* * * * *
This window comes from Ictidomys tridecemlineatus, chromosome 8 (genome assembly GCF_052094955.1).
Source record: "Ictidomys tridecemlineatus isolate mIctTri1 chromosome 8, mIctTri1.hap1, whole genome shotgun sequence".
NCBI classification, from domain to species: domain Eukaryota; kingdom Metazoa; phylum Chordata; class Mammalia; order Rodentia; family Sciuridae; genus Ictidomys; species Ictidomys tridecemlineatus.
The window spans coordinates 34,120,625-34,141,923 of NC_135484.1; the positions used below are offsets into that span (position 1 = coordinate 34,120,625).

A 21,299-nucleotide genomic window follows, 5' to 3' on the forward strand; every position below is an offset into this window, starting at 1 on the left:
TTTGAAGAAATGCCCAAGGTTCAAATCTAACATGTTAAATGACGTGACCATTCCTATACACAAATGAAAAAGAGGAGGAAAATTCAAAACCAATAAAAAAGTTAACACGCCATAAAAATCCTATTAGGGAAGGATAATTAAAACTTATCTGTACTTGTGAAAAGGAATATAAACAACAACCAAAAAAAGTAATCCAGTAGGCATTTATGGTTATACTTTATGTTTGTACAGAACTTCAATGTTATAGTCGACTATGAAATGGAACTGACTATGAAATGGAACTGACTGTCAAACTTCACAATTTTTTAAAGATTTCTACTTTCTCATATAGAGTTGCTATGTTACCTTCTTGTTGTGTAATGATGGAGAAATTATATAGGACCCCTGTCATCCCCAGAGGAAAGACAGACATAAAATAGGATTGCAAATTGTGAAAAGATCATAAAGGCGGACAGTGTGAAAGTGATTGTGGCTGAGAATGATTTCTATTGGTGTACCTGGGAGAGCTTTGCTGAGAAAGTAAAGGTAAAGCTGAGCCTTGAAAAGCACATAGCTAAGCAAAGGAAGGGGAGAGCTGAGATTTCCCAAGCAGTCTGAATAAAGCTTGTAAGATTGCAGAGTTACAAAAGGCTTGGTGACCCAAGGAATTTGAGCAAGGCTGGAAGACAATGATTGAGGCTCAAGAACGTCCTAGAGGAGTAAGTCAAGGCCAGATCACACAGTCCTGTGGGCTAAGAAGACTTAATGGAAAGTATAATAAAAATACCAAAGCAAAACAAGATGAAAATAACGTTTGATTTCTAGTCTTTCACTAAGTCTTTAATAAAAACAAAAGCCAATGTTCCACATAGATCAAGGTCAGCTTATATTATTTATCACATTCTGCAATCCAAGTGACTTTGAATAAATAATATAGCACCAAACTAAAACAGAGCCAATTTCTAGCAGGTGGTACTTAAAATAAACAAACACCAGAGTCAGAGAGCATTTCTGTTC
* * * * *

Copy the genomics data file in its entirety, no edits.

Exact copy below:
This window comes from Ictidomys tridecemlineatus, chromosome 8 (genome assembly GCF_052094955.1).
Source record: "Ictidomys tridecemlineatus isolate mIctTri1 chromosome 8, mIctTri1.hap1, whole genome shotgun sequence".
NCBI classification, from domain to species: domain Eukaryota; kingdom Metazoa; phylum Chordata; class Mammalia; order Rodentia; family Sciuridae; genus Ictidomys; species Ictidomys tridecemlineatus.
The window spans coordinates 34,120,625-34,141,923 of NC_135484.1; the positions used below are offsets into that span (position 1 = coordinate 34,120,625).

A 21,299-nucleotide genomic window follows, 5' to 3' on the forward strand; every position below is an offset into this window, starting at 1 on the left:
TTTGAAGAAATGCCCAAGGTTCAAATCTAACATGTTAAATGACGTGACCATTCCTATACACAAATGAAAAAGAGGAGGAAAATTCAAAACCAATAAAAAAGTTAACACGCCATAAAAATCCTATTAGGGAAGGATAATTAAAACTTATCTGTACTTGTGAAAAGGAATATAAACAACAACCAAAAAAAGTAATCCAGTAGGCATTTATGGTTATACTTTATGTTTGTACAGAACTTCAATGTTATAGTCGACTATGAAATGGAACTGACTATGAAATGGAACTGACTGTCAAACTTCACAATTTTTTAAAGATTTCTACTTTCTCATATAGAGTTGCTATGTTACCTTCTTGTTGTGTAATGATGGAGAAATTATATAGGACCCCTGTCATCCCCAGAGGAAAGACAGACATAAAATAGGATTGCAAATTGTGAAAAGATCATAAAGGCGGACAGTGTGAAAGTGATTGTGGCTGAGAATGATTTCTATTGGTGTACCTGGGAGAGCTTTGCTGAGAAAGTAAAGGTAAAGCTGAGCCTTGAAAAGCACATAGCTAAGCAAAGGAAGGGGAGAGCTGAGATTTCCCAAGCAGTCTGAATAAAGCTTGTAAGATTGCAGAGTTACAAAAGGCTTGGTGACCCAAGGAATTTGAGCAAGGCTGGAAGACAATGATTGAGGCTCAAGAACGTCCTAGAGGAGTAAGTCAAGGCCAGATCACACAGTCCTGTGGGCTAAGAAGACTTAATGGAAAGTATAATAAAAATACCAAAGCAAAACAAGATGAAAATAACGTTTGATTTCTAGTCTTTCACTAAGTCTTTAATAAAAACAAAAGCCAATGTTCCACATAGATCAAGGTCAGCTTATATTATTTATCACATTCTGCAATCCAAGTGACTTTGAATAAATAATATAGCACCAAACTAAAACAGAGCCAATTTCTAGCAGGTGGTACTTAAAATAAACAAACACCAGAGTCAGAGAGCATTTCTGTTC